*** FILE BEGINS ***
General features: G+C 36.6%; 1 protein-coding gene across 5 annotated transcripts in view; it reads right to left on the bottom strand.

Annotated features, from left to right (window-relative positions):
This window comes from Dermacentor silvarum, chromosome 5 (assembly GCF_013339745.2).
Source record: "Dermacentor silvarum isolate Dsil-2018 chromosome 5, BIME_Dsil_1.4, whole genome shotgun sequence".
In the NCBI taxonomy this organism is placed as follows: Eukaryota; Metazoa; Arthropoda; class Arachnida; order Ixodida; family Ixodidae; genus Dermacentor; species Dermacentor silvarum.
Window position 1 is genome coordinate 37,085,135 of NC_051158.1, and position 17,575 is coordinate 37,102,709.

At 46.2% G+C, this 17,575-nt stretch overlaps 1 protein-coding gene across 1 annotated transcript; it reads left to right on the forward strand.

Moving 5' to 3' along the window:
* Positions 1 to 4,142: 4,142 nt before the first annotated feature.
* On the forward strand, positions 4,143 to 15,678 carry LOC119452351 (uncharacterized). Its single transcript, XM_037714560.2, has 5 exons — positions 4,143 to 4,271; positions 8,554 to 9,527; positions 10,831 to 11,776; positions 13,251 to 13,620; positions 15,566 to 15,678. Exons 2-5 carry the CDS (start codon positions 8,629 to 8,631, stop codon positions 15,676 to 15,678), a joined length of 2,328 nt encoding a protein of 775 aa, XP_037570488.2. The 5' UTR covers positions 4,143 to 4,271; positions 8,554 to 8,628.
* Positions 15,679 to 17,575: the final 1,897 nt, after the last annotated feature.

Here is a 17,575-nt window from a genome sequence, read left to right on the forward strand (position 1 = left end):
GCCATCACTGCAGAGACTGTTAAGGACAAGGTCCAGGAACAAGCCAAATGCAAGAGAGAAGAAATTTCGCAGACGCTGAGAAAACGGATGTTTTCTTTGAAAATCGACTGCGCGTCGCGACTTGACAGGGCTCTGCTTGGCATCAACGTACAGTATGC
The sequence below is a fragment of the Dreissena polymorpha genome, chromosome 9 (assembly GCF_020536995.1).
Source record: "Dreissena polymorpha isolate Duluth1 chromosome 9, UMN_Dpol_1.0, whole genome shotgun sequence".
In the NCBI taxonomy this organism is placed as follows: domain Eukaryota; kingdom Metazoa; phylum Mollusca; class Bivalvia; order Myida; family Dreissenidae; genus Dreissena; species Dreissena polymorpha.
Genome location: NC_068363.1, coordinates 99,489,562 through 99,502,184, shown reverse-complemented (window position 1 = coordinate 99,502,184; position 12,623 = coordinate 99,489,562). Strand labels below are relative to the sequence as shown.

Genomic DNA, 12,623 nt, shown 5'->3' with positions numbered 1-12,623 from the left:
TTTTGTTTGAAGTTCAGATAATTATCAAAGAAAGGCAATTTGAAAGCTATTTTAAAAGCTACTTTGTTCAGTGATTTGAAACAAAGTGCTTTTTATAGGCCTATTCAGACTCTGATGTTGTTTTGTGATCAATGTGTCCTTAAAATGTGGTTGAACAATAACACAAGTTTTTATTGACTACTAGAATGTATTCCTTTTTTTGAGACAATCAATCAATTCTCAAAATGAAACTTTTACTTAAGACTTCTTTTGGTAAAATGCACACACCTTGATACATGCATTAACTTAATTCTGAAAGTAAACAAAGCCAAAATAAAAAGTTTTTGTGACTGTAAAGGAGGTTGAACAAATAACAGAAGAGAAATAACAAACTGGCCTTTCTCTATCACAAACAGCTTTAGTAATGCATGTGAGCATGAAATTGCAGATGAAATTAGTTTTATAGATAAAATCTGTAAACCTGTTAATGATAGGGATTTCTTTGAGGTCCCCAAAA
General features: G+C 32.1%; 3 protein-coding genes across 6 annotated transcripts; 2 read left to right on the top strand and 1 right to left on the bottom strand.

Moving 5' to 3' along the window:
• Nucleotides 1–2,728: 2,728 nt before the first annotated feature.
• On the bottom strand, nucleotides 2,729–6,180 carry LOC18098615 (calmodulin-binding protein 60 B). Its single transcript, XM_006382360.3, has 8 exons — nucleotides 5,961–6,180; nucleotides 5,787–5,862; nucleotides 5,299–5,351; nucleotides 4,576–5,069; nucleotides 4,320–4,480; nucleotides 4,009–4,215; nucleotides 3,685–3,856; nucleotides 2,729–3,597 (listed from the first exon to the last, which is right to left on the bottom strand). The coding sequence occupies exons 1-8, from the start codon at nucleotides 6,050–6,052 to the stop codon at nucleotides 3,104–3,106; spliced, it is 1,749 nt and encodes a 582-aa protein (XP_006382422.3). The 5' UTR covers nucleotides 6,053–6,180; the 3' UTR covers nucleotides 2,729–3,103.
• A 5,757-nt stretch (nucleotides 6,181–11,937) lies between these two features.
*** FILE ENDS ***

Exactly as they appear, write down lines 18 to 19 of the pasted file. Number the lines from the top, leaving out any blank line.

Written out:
Genomic DNA, 12,623 nt, shown 5'->3' with positions numbered 1-12,623 from the left:
TTTTGTTTGAAGTTCAGATAATTATCAAAGAAAGGCAATTTGAAAGCTATTTTAAAAGCTACTTTGTTCAGTGATTTGAAACAAAGTGCTTTTTATAGGCCTATTCAGACTCTGATGTTGTTTTGTGATCAATGTGTCCTTAAAATGTGGTTGAACAATAACACAAGTTTTTATTGACTACTAGAATGTATTCCTTTTTTTGAGACAATCAATCAATTCTCAAAATGAAACTTTTACTTAAGACTTCTTTTGGTAAAATGCACACACCTTGATACATGCATTAACTTAATTCTGAAAGTAAACAAAGCCAAAATAAAAAGTTTTTGTGACTGTAAAGGAGGTTGAACAAATAACAGAAGAGAAATAACAAACTGGCCTTTCTCTATCACAAACAGCTTTAGTAATGCATGTGAGCATGAAATTGCAGATGAAATTAGTTTTATAGATAAAATCTGTAAACCTGTTAATGATAGGGATTTCTTTGAGGTCCCCAAAA